very specific dermatomal patterns with a disc bulge.
In TOS, both the artery and the brachial plexus of nerves are affected.
Could you please tell me Why my primary care physician and any other surgeon I have talk to will not see or look into TOS as a possible problem in my case. I have all the symptoms you mention but none of my visits to the orthopedic surgeon or my primary care physician will even consider this to be my problem. They only want to see this as a disc bulge and apparently this is the majorities view on the subject. Do you have any suggestions for what to do about TOS if it's in needs to be fixed by an operation?
Hello Scott, A disc bulge and TOS are poles apart; of course, it's theoretically possible to have both, but that's most unusual.
Let's consider the symptoms and signs of each.
Firstly a disc bulge in the neck; if it's affecting the arm, the tingling and ache in will be very specifically following a "dermatomal" pattern. In TOS the symptoms are often a lot more vague, because the nerve root, per se, is unaffected.
With a disc bulge, Spurling's sign will be positive; turning to the same side and looking up will give you pain in the lower neck and, in a bad case, immediate radiation to the arm. In TOS this is much less likely to be strongly positive.
With a disc bulge, the Upper Limb Tension Test will be strongly positive. Use the site search function at Chiropractic Help to find it; you could do the test at home. It will be either negative, or only vaguely positive in TOS.
A disc bulge will give very specific weakness in the arm, loss of reflex and numbness.
In a disc bulge, the Shoulder Abduction Relief sign will be positive; again use the site search function. In short, raising your arm above your head will relieve the pain in the arm; in TOS it increases the pain.
And lastly, in TOS Adson's test will be positive; use the search function. But it's a difficult and subject test; in my book the wrist radial pulse needs to greatly diminish or cease completely in the affected position, AND RETURN when your head regains the normal position, and you breathe normally again.
A TOS op is quite risky procedure, done through the arm pit. Mind you a neck op is not without it's risks too.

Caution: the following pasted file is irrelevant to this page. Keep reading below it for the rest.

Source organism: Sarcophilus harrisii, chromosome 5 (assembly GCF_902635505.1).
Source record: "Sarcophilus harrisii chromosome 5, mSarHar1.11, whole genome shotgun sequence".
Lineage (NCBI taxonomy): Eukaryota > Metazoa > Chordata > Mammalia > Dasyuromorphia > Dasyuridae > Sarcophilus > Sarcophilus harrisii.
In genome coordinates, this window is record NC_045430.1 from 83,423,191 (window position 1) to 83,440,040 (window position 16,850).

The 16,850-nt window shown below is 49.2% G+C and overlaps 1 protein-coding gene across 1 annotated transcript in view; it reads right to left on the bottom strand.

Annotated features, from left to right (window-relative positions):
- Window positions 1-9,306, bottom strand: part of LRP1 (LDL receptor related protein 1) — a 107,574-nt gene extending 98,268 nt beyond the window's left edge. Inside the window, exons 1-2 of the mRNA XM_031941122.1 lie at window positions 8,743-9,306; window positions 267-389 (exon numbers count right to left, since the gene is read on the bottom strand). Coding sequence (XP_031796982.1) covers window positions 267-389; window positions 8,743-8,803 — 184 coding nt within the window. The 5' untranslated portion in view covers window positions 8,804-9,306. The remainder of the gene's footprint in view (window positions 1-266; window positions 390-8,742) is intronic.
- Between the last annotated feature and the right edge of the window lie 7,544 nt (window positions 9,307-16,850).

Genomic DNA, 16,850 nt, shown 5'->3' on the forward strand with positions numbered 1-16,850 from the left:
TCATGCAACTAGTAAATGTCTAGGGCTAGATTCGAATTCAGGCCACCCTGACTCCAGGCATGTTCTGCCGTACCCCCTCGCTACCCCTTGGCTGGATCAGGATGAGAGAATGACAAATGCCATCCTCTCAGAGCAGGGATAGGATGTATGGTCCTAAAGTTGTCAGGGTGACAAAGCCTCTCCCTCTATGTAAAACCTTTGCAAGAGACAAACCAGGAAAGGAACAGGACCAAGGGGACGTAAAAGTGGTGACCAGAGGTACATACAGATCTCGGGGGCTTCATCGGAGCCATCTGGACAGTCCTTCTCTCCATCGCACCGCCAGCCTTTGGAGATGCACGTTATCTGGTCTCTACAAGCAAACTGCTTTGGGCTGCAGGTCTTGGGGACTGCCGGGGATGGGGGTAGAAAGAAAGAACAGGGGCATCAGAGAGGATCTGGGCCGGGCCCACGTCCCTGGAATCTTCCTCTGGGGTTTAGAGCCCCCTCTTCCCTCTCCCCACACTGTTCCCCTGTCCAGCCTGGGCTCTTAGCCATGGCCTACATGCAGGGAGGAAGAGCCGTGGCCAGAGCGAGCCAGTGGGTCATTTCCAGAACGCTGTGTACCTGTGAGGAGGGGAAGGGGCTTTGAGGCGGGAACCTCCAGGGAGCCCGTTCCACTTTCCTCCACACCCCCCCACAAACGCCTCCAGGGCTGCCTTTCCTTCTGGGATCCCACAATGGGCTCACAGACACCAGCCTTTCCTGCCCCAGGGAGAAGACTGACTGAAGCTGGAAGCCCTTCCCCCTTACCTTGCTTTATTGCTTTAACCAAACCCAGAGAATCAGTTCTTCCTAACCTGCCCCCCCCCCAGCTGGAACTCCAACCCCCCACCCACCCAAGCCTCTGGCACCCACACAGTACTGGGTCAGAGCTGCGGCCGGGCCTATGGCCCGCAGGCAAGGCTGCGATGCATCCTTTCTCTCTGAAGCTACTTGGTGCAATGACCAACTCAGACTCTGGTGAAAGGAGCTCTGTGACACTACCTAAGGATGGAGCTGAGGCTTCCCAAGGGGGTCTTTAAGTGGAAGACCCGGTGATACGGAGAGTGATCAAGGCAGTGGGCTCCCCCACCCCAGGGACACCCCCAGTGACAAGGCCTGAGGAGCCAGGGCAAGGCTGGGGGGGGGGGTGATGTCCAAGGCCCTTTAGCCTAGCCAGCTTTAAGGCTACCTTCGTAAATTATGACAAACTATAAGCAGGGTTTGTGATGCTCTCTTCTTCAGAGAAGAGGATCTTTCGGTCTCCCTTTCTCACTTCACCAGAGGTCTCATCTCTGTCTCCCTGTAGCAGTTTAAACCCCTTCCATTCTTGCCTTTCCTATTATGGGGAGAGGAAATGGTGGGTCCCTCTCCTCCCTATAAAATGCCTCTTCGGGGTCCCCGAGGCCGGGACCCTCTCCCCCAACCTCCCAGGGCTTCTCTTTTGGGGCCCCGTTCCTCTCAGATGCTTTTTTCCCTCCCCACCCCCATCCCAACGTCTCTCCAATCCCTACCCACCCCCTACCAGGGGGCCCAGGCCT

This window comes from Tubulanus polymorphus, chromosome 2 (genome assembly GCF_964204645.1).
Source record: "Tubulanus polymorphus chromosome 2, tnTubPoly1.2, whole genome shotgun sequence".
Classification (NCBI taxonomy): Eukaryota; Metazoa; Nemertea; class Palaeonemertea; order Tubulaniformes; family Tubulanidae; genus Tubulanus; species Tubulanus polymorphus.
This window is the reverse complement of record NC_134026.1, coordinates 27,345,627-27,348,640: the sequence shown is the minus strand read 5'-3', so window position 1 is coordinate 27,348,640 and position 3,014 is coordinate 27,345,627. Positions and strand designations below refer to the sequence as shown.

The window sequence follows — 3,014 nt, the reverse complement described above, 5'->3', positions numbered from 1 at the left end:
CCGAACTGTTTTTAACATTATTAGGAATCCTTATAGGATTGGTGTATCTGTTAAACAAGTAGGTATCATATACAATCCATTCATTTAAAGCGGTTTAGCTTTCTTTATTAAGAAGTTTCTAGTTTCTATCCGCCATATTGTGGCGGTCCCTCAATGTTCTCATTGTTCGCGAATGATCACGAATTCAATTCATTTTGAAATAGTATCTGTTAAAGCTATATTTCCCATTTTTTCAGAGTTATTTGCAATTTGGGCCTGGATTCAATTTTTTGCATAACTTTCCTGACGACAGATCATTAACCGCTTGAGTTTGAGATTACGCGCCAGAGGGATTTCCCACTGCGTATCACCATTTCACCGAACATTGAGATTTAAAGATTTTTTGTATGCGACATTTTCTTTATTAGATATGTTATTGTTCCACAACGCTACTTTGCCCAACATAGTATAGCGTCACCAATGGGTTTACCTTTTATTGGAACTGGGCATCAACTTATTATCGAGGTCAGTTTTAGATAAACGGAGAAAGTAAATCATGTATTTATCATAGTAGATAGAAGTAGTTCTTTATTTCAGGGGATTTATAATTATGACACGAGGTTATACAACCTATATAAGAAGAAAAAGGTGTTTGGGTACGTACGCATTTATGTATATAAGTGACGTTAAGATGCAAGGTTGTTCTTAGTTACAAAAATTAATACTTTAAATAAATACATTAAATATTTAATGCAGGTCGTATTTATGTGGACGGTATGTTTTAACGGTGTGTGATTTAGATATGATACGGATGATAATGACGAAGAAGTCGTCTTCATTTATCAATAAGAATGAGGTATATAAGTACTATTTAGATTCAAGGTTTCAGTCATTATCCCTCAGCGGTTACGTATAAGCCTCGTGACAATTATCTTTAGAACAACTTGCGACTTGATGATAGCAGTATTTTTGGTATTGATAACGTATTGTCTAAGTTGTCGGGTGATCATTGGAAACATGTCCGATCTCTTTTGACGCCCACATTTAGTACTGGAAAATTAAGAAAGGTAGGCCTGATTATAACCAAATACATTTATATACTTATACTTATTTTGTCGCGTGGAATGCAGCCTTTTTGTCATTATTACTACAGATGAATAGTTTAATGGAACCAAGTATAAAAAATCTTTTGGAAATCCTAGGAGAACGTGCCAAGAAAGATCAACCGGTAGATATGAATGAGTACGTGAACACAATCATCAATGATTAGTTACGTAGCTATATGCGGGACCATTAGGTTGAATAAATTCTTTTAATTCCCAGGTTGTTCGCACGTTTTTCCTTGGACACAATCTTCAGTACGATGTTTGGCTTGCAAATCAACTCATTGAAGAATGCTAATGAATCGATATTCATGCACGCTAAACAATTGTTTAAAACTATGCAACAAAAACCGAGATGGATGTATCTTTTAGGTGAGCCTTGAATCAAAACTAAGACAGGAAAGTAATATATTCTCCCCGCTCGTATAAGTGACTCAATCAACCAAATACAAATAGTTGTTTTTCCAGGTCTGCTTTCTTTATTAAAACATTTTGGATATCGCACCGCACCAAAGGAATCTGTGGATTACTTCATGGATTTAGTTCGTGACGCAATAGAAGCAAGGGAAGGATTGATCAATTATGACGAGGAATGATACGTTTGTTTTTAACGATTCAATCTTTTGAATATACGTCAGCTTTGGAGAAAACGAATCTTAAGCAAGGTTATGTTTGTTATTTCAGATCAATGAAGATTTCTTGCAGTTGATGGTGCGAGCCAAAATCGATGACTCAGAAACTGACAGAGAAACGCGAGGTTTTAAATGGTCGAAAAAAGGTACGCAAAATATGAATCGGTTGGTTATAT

Have you seen a thorough, experienced chiropractor for an opinion? That's where I'd start before I let the man with the knife near my neck! But neck manipulation is not entirely safe either. So, it's your call. Good luck.
1. Mr S is a 76 year old man with neck pain of some 9 months duration. Luckily, most of the discomfort is upper cervical which is only rarely arthritic; his lower cervical spine is a degenerative mess that I've left alone. After seven treatments his pain and stiffness is 50 percent better, and he's happy in the circumstances. He can sleep through the night now and that makes a huge difference.
2. Mr P is 32 year old man with very severe lower back pain radiating to the big toe which is 30 percent numb. He had an episode three weeks ago, took anti inflammatories and was soon better as is typical of the medial disc herniation. But before it healed, after a trivia it came roaring back, much worse. The characteristic crossed sign was evident; sitting in a chair, straightening the right leg provoked severe left back pain and tingling in the leg. He's doing well.
3. Severe lower back pain is scary; just ask Mrs P. Just watching her get out of the car I she was in trouble; she had a slipped disc at L4 making her lean towards the opposite side; luckily she had no pain in the leg. Despite family pressure that this was far too severe for a chiropractor, she persevered. Within five days she was standing upright, and after two weeks almost painfree.
Despite a hectic job, she wisely took my advice and stayed home for what I call exercising bed rest.
4. Mr S has had lower back, groin and back of thigh and calf pain for fourth months.
He has a pincer deformity in the hip causing the stabs in the groin, and a degenerative facet causing the sciatica. Both are responding well to chiropractic and he's well pleased; sixty five percent better after three treatments.